Still life with crayfish and new year decorations

Katsushika Hokusai
1760 - 1849
Still life with crayfish and new year decorations
Woodblock print, nishiki-e
Shikishiban surimono, 205 x 180 mm

Signed: Fusenkyo Iitsu hitsu
Series: A Selection of Horses - Umazukushi
Three poems by Mamansai Managa, Shicchinsha Manpo and an associate.

On the verso three unidentified collector’s marks stamped in red.
The print was sold in Paris c/o Hotel Drouot Rive Gauche, on the days 12, 13, 14 and 15 December 1977, Collection de Monsieur… Estampes, Designs, Pochoirs du Japan; lot 278. In that catalogue the print was declared as coming from the Charles Haviland sale, c. 1922.
Private collection, Milan.

Fine impression with metallic powders (silver and gold) very well retained.

Two other impressions of this rare surimono are preserved at the British Museum (1907,0531,0.152) and at the Harvard Art Museum (1933.4.1792). Another one was published in the catalogue of the Scheiwe collection in 1972; see Rose Hempel, Ukiyo-e, Die Kunst der heiter vergänglichen Welt, Japan 17.-19. Jahrhundert, Essen, 1972; n. 296.

Compared with these other specimens, our impression seems in the best condition, at least regarding the preservation of the silver powder(1).



It is also interesting to note that the position of the poems in our specimen is slightly different: they are printed from the same block but moved down and to the right.

The series Umazukushi is composed of 27 single-sheet surimono and one triptych, all with subjects alluding to horses, designed by Hokusai for the horse year Bunsei 5 (1822). Most of the prints in this set are still-lives, and each of them refers to horses, although some of these allusions are very obscure. The set was designed for three poetry circles: the Yomogawa and two subgroups of it, the Shuchodo shachu and the Manjiren.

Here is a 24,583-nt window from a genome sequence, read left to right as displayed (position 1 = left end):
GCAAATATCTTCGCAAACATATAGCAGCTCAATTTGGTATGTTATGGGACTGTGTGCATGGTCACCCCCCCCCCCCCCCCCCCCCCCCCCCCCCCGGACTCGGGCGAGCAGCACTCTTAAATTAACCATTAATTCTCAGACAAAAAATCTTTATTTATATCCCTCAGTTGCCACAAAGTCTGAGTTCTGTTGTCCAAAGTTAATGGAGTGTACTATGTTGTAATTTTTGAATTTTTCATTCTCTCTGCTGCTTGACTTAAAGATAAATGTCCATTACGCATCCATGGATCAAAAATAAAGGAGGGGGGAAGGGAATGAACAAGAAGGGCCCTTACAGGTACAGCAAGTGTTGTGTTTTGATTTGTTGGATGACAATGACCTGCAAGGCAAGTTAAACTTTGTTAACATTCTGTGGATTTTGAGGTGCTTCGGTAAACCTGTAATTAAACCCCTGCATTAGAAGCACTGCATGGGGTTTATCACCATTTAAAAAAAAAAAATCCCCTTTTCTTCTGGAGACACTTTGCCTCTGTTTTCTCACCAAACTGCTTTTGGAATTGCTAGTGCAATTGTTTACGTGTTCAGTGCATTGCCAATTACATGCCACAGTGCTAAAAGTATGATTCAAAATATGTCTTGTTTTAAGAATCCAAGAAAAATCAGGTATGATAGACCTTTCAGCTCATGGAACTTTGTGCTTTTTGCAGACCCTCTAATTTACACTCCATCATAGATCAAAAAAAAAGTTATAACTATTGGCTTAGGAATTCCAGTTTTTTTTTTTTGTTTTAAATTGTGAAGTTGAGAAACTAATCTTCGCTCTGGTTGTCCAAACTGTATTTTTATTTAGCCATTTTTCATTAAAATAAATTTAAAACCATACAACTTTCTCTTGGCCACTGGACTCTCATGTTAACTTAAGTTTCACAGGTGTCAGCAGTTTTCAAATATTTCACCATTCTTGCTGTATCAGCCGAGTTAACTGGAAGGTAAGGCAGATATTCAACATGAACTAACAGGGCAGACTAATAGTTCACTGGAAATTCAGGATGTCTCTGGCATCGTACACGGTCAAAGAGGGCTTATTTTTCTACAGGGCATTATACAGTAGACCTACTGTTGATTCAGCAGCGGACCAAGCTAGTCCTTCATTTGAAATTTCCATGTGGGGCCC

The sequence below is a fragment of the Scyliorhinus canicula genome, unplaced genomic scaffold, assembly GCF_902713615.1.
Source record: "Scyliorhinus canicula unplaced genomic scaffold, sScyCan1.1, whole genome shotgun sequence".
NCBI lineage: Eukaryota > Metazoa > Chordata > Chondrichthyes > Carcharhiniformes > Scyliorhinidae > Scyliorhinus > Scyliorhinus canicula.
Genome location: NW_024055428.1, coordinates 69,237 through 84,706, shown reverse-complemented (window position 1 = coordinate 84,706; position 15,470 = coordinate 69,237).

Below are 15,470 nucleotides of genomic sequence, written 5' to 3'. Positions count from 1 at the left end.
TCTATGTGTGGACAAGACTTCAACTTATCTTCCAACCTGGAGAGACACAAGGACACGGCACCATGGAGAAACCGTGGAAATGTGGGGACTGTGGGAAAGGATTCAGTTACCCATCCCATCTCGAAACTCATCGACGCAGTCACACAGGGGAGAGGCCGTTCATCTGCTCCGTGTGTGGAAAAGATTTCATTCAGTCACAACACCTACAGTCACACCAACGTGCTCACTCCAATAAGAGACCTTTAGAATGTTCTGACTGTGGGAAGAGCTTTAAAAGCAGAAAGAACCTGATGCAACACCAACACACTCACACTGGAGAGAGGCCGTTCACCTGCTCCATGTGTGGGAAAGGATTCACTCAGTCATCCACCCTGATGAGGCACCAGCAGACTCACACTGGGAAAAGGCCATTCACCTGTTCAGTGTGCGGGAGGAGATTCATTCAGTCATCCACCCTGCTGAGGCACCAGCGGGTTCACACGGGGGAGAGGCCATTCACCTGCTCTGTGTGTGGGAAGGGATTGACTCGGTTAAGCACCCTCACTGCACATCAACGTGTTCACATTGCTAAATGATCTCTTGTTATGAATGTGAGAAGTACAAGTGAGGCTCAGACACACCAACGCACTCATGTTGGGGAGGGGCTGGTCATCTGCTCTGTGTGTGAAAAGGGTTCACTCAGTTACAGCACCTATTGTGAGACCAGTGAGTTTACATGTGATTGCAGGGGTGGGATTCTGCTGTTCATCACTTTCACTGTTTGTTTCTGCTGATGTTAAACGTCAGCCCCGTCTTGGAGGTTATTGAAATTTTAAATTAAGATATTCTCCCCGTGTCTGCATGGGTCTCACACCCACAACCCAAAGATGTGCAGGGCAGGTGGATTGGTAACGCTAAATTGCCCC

A very interesting presentation of this set and of the other set of square surimono designed by Hokusai for the same poetry circles, the series Genroku Kasen kaiawase, 1821, is found, in Italian, in the catalogue of the 1999 Milanese exhibition devoted to Hokusai. See Asano Shugo, Arte e circoli letterari di surimono: le serie Genroku Kasen kaiawase e Umazukushi; in G. Calza, Hokusai. Il vecchio pazzo per la pittura, Milan, 1999.


Katsushika Hokusai, dominated the scene of the art of the Japanese print (Ukiyo-e) in the field of book illustration, drawing and painting. He was born in the Honjo district of Edo. His passion for art began at an early age; he was adopted by an illustrious family of artisans who introduced him to wood engraving. This  influenced his career and at the age of 18 he entered at the studio of Katsukawa Shunso (1726-1793), who specialised in  prints depicting the popular Kabuki  theatre. Under the pseudonym of Shunro, around the 1780s, he got to know artists like Shigemasa (1739-1820) and Kiyonaga (1752-1815) who influenced his drawing of figures. Around 1790 he produced his first important prints which he signed  Kako. He also produced fine Surimono. In 1797 he married and took the name Hokusai, becoming one of the foremost illustrators and artists of Japan. Among his most famous work are the ehon, books of images, as the 15 albums of drawings entitled Manga. The most celebrated of his prints series is The thirty-six views of Mount Fuji, early thirties. Amongst his many pupils: Shinsai, Hokuju, Hokuba, Hokkei, Shigenobu.

Other works of the master